On Tuesday, it was announced that the top Marine Corps officer for Europe and Africa, Major General Stephen Neary, was relieved of his command following an investigation for the alleged use of a racial slur. 

Maj. Gen. Neary was relieved of his command of Marine Forces Europe and Africa by General David Berger, the Commandant of the Marine Corps due to a “loss of trust and confidence in his ability to serve in command.”

Neary had only assumed the command of Marine Forces Europe and Africa on July 8.

Stars and Stripes was the first to report that Maj. Gen. Neary was under investigation for the alleged use of a racial slur. The incident in question occurred in August during physical training outside the Marine Corps Forces Europe and Africa headquarters in Böblingen, Germany outside of Stuttgart.

According to the report, Neary had joined a group of Marines who were conducting physical training on a parade field. In the background, loud rap music was playing which included the use of the “N-word.” Neary then asked the Marines how they would feel if he used that word. And he apparently did so, according to a lance corporal who was present. A lance corporal who spoke to Stars and Stripes under the condition of anonymity for fear of retribution said that even if Maj. Gen. Neary had been attempting to illustrate the taboo nature of the word, it came as a shock to hear it from “a white general officer.”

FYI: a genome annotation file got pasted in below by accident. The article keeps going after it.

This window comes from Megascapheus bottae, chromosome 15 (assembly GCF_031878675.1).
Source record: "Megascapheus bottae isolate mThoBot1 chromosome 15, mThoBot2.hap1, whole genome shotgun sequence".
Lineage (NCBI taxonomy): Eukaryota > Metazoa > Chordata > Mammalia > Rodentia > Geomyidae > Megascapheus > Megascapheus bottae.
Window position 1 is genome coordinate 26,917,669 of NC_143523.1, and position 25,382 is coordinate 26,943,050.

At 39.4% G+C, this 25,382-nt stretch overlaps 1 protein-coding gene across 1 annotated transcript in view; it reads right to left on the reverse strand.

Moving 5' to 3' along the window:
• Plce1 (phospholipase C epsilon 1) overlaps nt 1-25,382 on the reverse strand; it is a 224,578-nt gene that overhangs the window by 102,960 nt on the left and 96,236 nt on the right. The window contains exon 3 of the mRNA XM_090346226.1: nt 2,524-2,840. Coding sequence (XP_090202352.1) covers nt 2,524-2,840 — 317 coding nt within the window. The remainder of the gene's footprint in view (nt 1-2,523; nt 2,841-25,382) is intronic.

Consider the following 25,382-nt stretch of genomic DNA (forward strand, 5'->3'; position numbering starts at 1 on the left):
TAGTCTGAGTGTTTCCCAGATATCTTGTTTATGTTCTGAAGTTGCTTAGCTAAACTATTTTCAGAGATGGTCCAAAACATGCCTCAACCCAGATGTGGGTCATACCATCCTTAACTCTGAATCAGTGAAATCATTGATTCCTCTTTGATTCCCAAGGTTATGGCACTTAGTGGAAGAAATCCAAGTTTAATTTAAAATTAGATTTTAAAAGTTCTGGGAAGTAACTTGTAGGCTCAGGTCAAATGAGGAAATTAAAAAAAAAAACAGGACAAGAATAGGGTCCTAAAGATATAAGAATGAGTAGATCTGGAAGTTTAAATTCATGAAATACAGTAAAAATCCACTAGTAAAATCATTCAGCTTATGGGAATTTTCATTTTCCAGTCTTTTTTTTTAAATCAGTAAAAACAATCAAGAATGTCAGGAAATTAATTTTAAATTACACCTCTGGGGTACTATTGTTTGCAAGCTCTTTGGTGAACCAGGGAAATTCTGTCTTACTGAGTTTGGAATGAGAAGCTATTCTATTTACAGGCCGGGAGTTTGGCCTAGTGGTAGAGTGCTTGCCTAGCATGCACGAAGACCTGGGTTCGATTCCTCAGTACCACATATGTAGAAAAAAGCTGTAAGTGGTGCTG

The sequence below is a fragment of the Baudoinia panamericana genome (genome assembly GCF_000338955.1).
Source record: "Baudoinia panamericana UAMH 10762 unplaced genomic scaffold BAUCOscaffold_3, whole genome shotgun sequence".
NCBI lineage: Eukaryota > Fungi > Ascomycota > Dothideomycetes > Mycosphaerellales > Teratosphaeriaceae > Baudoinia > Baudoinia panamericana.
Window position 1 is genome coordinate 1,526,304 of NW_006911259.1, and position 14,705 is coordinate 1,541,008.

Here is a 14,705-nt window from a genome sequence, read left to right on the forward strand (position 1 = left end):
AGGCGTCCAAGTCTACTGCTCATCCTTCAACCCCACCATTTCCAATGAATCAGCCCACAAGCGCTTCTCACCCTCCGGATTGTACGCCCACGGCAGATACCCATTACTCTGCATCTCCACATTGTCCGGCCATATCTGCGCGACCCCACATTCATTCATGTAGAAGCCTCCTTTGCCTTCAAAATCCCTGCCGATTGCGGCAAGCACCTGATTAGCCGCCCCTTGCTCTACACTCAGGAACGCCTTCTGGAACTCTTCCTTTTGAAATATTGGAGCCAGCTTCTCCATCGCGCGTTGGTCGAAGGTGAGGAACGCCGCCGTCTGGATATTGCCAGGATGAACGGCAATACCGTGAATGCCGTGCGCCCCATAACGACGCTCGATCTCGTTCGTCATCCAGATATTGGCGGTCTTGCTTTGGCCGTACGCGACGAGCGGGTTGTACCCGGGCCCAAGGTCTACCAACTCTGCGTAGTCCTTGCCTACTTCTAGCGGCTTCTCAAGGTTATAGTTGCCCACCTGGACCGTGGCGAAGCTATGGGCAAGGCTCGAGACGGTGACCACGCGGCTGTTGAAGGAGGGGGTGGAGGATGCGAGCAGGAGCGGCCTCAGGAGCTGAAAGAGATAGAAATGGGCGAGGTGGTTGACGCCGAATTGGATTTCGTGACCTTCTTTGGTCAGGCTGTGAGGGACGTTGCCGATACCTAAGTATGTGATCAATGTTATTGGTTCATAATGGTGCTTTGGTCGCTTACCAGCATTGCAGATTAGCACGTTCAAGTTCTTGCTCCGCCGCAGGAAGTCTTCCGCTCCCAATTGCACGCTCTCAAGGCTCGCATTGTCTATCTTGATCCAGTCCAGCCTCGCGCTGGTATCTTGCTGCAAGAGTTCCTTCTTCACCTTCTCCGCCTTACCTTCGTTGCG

“He lost respect right there,” the lance corporal added.

Several weeks following the incident, several Marines who were present that August morning were upset that Maj. Gen. Neary was still in command and went public to Stars and Stripes. 

After the Stars and Stripes piece first published, the Marine Corps confirmed that it was aware of the allegations and that appropriate actions, “regardless of rank,” would be taken if the allegations were substantiated.